Hooray! The RubySpec Project, a collection of runnable specifications for Ruby 1.8.6ish behavior, has graduated into its own domain. Finally there's a lively, fast-moving, independent project to create a Ruby specification and test kit. And it's already well on its way.
Better documentation on how to pull the specs, update them, and use them for your own Ruby implementation (you do have a Ruby implementation, don't you?) are still being ironed out, but the repository is already available at the RubySpec github address, so you can pull them and start reading and running them. Also see the MSpec github for a lightweight (lighter than RSpec) tool to run the specs with.
But this post is not just about the the RubySpec project...Brian Ford is putting together an official announcement for that as we speak. This post is a call to action.
JRuby currently encompasses something like 6 separate test suites:
- Our old JRuby test suite using "minirunit", a small runit clone no longer in wide use (the camelCase.rb tests at that URL)
- Ryan Davis and Eric Hodel's "BFTS" suite, a narrow but deep set of tests for a few core classes
- Our newer set of JRuby tests using test/unit (the underscore_case.rb tests at that URL)
- MRI's own set of tests, from the Ruby 1.8 repository (link is to our somewhat out-of-date copy)
- A test/unit port of the Rubicon test suite, originally written by Dave Thomas while writing the Pickaxe books
- The ruby_test test suite, a suite of tests created by Daniel Berger for his projects (link is to our out-of-date copy)
Much of these tests are already encompassed in the RubySpec specs. BFTS, for example, focuses only on a very few core classes, which have been heavily covered in RubySpec. In many cases, these test suites even overlap each other, meaning that our 3 minute test run could probably be a lot shorter. If we could just replace our test suite with the RubySpec (modulo JRuby-specific bits like Java integration), we'd be very happy.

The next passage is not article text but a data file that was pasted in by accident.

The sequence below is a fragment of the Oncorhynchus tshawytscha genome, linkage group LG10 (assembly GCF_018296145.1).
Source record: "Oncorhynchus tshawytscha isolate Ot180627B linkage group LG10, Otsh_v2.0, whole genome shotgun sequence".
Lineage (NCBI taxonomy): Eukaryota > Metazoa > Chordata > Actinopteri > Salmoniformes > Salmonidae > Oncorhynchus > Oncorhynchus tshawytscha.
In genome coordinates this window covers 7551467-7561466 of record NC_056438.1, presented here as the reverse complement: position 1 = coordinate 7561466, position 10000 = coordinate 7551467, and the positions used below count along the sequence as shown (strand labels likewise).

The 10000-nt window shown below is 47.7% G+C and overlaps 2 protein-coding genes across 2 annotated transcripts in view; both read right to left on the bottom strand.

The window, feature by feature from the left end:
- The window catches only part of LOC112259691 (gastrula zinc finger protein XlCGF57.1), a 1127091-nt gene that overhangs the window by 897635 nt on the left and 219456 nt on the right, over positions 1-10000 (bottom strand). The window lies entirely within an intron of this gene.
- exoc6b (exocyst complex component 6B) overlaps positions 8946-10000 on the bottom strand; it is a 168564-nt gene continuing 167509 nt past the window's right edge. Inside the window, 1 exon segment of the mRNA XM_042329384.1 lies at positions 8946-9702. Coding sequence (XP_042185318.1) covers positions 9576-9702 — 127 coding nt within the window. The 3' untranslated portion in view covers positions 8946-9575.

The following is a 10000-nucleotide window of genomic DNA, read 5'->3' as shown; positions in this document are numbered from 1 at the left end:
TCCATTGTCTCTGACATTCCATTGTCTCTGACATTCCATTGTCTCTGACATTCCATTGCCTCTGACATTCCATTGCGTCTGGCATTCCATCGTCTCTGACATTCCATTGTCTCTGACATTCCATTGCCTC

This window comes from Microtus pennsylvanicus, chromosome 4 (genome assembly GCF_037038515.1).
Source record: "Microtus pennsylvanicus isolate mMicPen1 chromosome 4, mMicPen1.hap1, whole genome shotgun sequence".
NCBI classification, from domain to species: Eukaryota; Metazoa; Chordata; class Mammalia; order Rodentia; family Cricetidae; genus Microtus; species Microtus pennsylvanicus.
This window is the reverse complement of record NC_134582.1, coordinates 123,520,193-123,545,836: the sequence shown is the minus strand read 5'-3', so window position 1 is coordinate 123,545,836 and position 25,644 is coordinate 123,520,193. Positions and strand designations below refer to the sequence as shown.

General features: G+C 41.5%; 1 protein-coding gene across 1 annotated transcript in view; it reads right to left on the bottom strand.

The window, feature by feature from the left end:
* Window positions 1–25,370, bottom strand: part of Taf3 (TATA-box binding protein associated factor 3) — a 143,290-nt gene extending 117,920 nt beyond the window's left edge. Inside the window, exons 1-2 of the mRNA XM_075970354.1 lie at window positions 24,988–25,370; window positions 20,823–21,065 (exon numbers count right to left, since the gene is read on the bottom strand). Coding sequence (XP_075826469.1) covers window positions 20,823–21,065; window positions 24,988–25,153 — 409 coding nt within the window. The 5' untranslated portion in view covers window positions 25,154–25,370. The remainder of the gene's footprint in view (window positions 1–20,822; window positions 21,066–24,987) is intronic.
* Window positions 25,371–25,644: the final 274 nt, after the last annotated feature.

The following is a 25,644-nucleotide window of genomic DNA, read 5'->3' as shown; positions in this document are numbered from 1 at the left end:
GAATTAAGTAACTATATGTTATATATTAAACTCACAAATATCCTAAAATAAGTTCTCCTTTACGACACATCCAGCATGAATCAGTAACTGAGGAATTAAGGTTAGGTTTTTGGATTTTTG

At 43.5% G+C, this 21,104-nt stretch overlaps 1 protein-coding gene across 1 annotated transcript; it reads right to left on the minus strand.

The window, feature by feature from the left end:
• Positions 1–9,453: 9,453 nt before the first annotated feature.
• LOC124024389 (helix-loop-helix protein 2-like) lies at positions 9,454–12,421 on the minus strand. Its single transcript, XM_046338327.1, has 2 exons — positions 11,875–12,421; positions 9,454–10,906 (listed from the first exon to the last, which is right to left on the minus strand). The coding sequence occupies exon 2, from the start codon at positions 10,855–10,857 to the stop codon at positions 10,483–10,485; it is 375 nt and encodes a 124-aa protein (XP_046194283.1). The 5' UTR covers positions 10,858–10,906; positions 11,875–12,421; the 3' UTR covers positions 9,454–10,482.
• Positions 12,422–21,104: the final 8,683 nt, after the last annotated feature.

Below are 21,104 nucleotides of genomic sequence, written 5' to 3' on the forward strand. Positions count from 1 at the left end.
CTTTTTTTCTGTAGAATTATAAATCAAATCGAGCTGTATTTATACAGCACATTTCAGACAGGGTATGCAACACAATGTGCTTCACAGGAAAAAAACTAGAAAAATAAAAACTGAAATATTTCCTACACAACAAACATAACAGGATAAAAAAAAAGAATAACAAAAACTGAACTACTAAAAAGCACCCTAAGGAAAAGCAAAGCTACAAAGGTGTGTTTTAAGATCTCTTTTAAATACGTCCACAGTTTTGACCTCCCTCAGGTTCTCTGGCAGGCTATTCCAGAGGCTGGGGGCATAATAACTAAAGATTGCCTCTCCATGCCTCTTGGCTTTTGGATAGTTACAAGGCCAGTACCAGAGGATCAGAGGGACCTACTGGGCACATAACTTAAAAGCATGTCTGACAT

But we can't afford to do that unless we know we're not throwing away good tests. The RubySpec is a work in progress, and there are always going to be gaps. It would be folly to throw away our tests without consideration. So that's where you come in.
We need to start at A and work our way through Z, porting over any test cases that aren't covered in the RubySpec.
I started the process tonight, adding a number of missing cases from our test_array.rb script and deleting everything I ported and everything that was already covered. It took perhaps an hour to go through, and it was of a reasonable size. Many other scripts will be much smaller, some will be larger.
The benefits extend far, far beyond JRuby of course. By adding missing test cases, we're going to ensure that all new implementations have a complete spec to go on. We're going to make sure there aren't a lot of incompatibilities you users have to deal with. And we're going to show all those other languages (who are still laughing at our lack of a spec) that we can do this in our own Ruby way.
So what are you waiting for? Contact Brian Ford and get access to the specs (perhaps after paying a one-patch toll)...have a look at the JRuby test repository...pick a file, and start comparing. Tell your friends, email your favorite Ruby list, blog and reblog this effort. The time is now to pull together all the disparate suites into one. RubySpec is ready!